After a few challenging years, 2010 was relatively easy. From initial planning through the end of the event, everything was really smooth. The few changes we made from past years included dismantling our council, and instead including all the managers in the decision-making process. This seemed to work very well, as it got rid of any possibility of having anyone in a placeholder position and brought all stakeholders in on the planning. We also added a three-person Placement Team, who helped our villagers find where they should set up their camp and help them acclimate. This also worked very well.


Lamplighters consists of a Project Manager, a Set-Up Manager, four Workspace Managers, a Volunteer Coordinator, a Village Manager, a Kitchen Manager, a Lounge/Bar Manager and two Relief Managers. There are some changes we feel need to be made for next year and we have been examining how other Burning Man department villages are run.

Setup and Teardown

Our Setup Manager and crew this year were amazing. We had a new Setup Manager and a few new people on the crew, and everyone worked well together and worked hard, with great camaraderie. The assembly of our workspace structure was trying. The wood was giving out and breaking while trying to tension the rigging, causing us to have to scrap some of the infrastructure for next year and rebuild it and maybe even redesign. Tear-down didn't go so smoothly. The manager was ill and had to leave the playa, but another veteran crew member stepped up and ran tear-down and did an amazing job. Our Setup Manager also renamed the crew SOAK (Symphony of Ass Kicking).

Lamp Lighting

The extra work we did at the 4th of July work weekend at Burning Man's Ranch facility really paid off on-playa. The lamps were organized, in good working order, and, except for the Monday rainstorm, we had an easy time each evening getting prep done and lighting the lamps in a timely manner.

Speaking of the rainstorm – the worst of the Monday rain hit just as we were getting ready to head out. Luci, the Lamplighter work truck, was even affected by a "no drive" order, and we had to delay heading out for almost an hour. This resulted in a lot of cold, wet Lamplighter volunteers. For the first time in recent memory, we had to seriously consider NOT lighting the city. But then, clear skies broke, the double rainbow appeared (leading to cries of "What does it MEAN?" from everyone in camp) and we got clearance to head out with Luci. It turned into a wonderful night to light lamps.

Most nights we had more than enough volunteers, including Burn Night, which
was great to see. We did put notices at Playa Info and did some public service announcements on BMIR, which surely helped. We also had a new position in the Chapel this year – a Volunteer Liaison, which worked well getting the volunteers going with the assembly lines.


The Lamplighters Kitchen continued the tradition of serving hot meals to villagers of every food need imaginable this year. With a larger new-to-Lamplighters kitchen structure, the dinner crew was able to spread out and get work done without tripping over each other. The larger structure allowed for more seating within the kitchen and served as another comfortable well-lit place for villagers to relax when meals weren't being prepared.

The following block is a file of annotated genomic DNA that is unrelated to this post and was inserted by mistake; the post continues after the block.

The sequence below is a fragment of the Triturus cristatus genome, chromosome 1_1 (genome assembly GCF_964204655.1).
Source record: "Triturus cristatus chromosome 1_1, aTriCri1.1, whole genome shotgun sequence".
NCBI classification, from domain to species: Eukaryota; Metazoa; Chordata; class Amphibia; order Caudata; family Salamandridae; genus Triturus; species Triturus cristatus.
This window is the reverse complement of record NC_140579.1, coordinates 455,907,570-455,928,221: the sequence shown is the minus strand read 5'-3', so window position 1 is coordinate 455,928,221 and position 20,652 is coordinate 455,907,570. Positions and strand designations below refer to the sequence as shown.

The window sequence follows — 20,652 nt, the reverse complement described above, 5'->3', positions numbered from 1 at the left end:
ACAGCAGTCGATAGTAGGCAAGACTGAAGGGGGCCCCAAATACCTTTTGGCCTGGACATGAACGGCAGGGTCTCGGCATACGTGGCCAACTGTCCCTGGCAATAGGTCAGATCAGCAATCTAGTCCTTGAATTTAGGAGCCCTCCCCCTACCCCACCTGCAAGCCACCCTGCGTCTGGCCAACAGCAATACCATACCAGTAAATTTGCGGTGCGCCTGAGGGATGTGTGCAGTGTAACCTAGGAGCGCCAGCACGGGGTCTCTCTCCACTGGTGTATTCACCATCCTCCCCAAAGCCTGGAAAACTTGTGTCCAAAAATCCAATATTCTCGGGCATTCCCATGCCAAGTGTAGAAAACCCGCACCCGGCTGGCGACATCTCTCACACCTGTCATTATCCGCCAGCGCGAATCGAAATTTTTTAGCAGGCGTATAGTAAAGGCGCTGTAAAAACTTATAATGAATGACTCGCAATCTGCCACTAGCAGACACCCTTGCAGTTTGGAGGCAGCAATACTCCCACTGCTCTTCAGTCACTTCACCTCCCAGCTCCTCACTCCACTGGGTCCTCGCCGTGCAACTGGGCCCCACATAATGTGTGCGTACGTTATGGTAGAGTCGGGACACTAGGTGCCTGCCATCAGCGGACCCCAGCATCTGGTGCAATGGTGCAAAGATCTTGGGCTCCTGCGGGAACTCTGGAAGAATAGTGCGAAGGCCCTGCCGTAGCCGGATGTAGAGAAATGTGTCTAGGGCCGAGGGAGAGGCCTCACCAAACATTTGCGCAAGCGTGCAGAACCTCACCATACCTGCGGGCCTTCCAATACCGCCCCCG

Burning Man's Extranet (online information-sharing system), as in the past, proved vital in the planning of the meals and organization of the teams to cook them. One of our villagers stepped up and created an automated system that allowed us to email a reminder to each person with their donations and work shifts. This system was a great replacement to doing it by hand as it had been done in the past.

While the setup of the kitchen hit some speed bumps, the crew was able to prevail over problems that arose and were able to serve the first meal of the week without difficulty. We did suffer from a small minority of villagers not fulfilling their commitment to work in the kitchen, but other eager-to-help villagers volunteered and worked to make sure that every meal was completed and served. Judging from villager feedback, meals during and after the event were well-received and the crews did an excellent job in making that happen.

With a goal of serving food safely to our village, the Lamplighters Kitchen Safety Manual was sent out pre-event to all of the people who signed up to work a shift as well as being posted in the kitchen. While the manual proved largely effective, a number of villagers who volunteered to work could have benefited from more communication of the goals of the kitchen. Clear communication of our goals to all of the crew will be a high priority in 2011.

Recruitment Parties & The Lamplighter Lounge

Villagers served drinks and food at our annual Sangria Soiree and the Bloody Mary Brunch recruitment parties, while sharing Lamplighter stories and traditions as well as information about how to become a Lamplighter by participating in the nightly processions. These events bring in huge numbers of potential volunteers from Black Rock City. There is some concern that we need to draw clearer boundaries between work and play. The Lamplighter Lounge and Bar was shut down during lighting hours, no exceptions.

Lamplighters have enjoyed another year of success, without the stresses of previous years. What makes each year special are the bonds formed with each other, bonds that go beyond just friendship. Being a Lamplighter means more than lighting Black Rock City without fail every night. Lamplighters are a family.

Submitted by,
Tony Lewis